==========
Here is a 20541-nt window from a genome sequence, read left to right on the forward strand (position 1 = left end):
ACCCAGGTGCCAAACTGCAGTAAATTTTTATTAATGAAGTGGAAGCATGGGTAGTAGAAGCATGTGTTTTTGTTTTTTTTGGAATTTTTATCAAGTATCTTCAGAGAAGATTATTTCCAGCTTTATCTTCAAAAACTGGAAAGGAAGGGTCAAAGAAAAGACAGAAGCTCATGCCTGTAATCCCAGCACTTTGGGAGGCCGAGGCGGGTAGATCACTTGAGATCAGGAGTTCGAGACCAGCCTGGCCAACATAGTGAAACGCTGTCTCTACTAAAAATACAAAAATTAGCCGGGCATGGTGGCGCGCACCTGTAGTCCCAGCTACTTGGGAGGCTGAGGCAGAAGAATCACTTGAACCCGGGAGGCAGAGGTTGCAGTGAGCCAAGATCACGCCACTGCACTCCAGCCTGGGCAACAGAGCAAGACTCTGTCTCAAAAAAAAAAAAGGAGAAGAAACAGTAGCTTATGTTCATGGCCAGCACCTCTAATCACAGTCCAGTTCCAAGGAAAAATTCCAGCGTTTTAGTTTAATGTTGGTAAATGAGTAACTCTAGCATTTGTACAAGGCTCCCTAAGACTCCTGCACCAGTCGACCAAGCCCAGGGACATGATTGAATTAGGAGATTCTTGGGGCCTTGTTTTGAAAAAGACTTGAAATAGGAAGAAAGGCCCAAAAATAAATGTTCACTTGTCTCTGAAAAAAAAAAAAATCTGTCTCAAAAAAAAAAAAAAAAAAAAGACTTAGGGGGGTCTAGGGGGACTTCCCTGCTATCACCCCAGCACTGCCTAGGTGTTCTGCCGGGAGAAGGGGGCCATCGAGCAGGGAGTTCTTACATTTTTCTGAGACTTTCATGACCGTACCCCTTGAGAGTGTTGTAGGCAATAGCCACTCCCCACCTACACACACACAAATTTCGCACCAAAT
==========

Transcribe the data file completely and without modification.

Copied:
Here is a 20541-nt window from a genome sequence, read left to right on the forward strand (position 1 = left end):
ACCCAGGTGCCAAACTGCAGTAAATTTTTATTAATGAAGTGGAAGCATGGGTAGTAGAAGCATGTGTTTTTGTTTTTTTTGGAATTTTTATCAAGTATCTTCAGAGAAGATTATTTCCAGCTTTATCTTCAAAAACTGGAAAGGAAGGGTCAAAGAAAAGACAGAAGCTCATGCCTGTAATCCCAGCACTTTGGGAGGCCGAGGCGGGTAGATCACTTGAGATCAGGAGTTCGAGACCAGCCTGGCCAACATAGTGAAACGCTGTCTCTACTAAAAATACAAAAATTAGCCGGGCATGGTGGCGCGCACCTGTAGTCCCAGCTACTTGGGAGGCTGAGGCAGAAGAATCACTTGAACCCGGGAGGCAGAGGTTGCAGTGAGCCAAGATCACGCCACTGCACTCCAGCCTGGGCAACAGAGCAAGACTCTGTCTCAAAAAAAAAAAAGGAGAAGAAACAGTAGCTTATGTTCATGGCCAGCACCTCTAATCACAGTCCAGTTCCAAGGAAAAATTCCAGCGTTTTAGTTTAATGTTGGTAAATGAGTAACTCTAGCATTTGTACAAGGCTCCCTAAGACTCCTGCACCAGTCGACCAAGCCCAGGGACATGATTGAATTAGGAGATTCTTGGGGCCTTGTTTTGAAAAAGACTTGAAATAGGAAGAAAGGCCCAAAAATAAATGTTCACTTGTCTCTGAAAAAAAAAAAAATCTGTCTCAAAAAAAAAAAAAAAAAAAAGACTTAGGGGGGTCTAGGGGGACTTCCCTGCTATCACCCCAGCACTGCCTAGGTGTTCTGCCGGGAGAAGGGGGCCATCGAGCAGGGAGTTCTTACATTTTTCTGAGACTTTCATGACCGTACCCCTTGAGAGTGTTGTAGGCAATAGCCACTCCCCACCTACACACACACAAATTTCGCACCAAAT